No-till, drip tape irrigation and the magic of manure were among the things that farmers on a panel at the South Dakota Ag Summit said they were doing to improve their businesses and conserve natural resources.
Mark Rilling, Pierre, S.D., said he cut his water use by two-thirds and more than doubled yields of melons, tomatoes and other produce by replacing a conventional irrigation system with an underground drip tape system. More farmers could use this kind of technology, he said.
John Moes, Florence, S.D., said he upped his cropland organic matter from 2.5% to about 5-6% by applying manure from his feedlot to the land. Runoff from the feedlot, which includes open lots and several monoslope barns, is completely contained. About 5 acres of trees protects the cattle from the wind disperses odors. “I am a good neighbor,” he said.
Louie Nigg, Peever, S.D, now no-tills 90% of his cropland and is experimenting with cover crops. He said no-tilling hasn’t caused any significant delay in when he can start planting compared to conventional-till neighbors. To reduce risk of fertilizer running off his land this year he applied only 50% of the nitrogen his corn needs at planting. He sidedresses or topdresses the rest after the corn is up and he has done some tests to see how much more N he needs to meet the yield goal given weather conditions.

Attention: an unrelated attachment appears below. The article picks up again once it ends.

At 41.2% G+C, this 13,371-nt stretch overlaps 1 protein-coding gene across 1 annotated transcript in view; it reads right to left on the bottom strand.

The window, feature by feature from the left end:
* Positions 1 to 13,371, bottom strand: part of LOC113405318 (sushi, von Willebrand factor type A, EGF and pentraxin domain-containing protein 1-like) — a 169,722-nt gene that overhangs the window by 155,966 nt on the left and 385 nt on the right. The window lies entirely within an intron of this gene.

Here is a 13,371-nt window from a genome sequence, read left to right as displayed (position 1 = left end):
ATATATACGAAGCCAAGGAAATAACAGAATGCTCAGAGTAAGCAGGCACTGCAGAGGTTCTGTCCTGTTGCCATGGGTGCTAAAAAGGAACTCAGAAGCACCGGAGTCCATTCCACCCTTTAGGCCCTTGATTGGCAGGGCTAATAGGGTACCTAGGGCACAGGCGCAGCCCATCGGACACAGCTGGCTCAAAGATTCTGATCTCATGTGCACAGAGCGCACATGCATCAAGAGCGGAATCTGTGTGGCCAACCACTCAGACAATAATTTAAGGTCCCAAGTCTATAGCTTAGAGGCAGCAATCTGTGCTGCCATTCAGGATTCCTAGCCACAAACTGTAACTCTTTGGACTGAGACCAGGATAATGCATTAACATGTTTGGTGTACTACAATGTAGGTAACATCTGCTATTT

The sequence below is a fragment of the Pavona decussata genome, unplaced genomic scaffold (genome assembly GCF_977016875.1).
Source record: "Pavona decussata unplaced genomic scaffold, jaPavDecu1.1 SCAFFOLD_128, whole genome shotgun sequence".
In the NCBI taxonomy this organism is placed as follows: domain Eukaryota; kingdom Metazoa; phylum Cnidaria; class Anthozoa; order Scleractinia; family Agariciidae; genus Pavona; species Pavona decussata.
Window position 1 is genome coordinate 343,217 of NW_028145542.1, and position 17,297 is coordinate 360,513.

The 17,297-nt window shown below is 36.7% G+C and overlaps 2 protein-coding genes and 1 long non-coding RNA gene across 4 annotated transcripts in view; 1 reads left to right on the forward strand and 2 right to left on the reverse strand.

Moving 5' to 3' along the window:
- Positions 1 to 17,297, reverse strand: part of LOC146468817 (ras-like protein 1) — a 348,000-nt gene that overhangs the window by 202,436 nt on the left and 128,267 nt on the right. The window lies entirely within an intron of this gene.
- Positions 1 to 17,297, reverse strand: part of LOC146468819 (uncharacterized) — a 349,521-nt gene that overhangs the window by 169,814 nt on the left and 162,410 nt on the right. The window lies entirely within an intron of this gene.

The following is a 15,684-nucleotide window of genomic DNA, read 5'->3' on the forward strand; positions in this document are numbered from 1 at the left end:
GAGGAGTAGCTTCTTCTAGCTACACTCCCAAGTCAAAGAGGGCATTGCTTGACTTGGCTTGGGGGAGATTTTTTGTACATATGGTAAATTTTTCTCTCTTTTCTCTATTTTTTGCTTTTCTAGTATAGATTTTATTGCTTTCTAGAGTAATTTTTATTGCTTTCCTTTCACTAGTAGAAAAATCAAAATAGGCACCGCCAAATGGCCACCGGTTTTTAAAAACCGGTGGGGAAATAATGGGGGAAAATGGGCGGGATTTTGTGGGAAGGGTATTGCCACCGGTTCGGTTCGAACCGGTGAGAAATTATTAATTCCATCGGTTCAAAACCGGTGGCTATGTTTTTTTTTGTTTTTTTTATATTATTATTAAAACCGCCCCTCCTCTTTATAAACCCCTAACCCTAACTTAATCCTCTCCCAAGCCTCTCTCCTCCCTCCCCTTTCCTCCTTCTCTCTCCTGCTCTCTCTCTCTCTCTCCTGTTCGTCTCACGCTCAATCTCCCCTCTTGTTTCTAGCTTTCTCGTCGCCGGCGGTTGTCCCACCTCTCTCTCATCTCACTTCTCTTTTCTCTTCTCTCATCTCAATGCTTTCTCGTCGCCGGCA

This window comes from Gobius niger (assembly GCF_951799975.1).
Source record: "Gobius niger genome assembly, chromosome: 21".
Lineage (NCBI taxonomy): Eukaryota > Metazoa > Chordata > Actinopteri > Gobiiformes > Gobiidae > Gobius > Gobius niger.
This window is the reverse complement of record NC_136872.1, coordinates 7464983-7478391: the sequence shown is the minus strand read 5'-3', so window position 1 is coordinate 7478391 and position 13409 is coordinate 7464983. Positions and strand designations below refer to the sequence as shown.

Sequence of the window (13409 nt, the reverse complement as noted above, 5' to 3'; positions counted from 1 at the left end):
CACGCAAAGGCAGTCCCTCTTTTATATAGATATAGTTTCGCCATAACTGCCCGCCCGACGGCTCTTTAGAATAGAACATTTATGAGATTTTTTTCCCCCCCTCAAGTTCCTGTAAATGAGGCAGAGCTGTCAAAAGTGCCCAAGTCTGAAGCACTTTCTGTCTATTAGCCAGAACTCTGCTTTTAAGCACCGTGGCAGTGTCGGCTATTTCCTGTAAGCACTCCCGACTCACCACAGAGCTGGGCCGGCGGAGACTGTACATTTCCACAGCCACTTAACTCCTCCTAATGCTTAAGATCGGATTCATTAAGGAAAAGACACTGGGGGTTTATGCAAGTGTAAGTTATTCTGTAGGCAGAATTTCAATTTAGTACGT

Ag Summit participants were interested in how these farmers got started farming and what kept them going through tough times.
Moes, the seventh of 11 children in his family, moved away from the family farm and started his own operation from scratch. He told of working fulltime off the farm and farming through the evenings, nights and weekends to make ends meet. His wife worked off the farm, too.
“It was hard, but we had the passion for farming,” he said.
Rilling said got started in the 1980s when interest rates were high. He and his family just worked extremely hard and put in long hours. Much of the work in their produce fields is done by hand. He doesn’t look for help from government program to keep him on the land.
“Our destiny is in our hands,” said Rilling, who recently started direct marketing pork to consumers. He said all he would like people to do is eat more bacon.
Nigg joined his parents in family’s grain and cattle operation 19 years ago. His great grandfather started the farm in 1910. Nigg keeps framed copies the farm’s first couple tax returns on the wall of his office. It shows one year the farm made $500 and another year it lost $500.
Nigg says the tax returns remind him how far the farm has come and how fortunate he is to be part of it.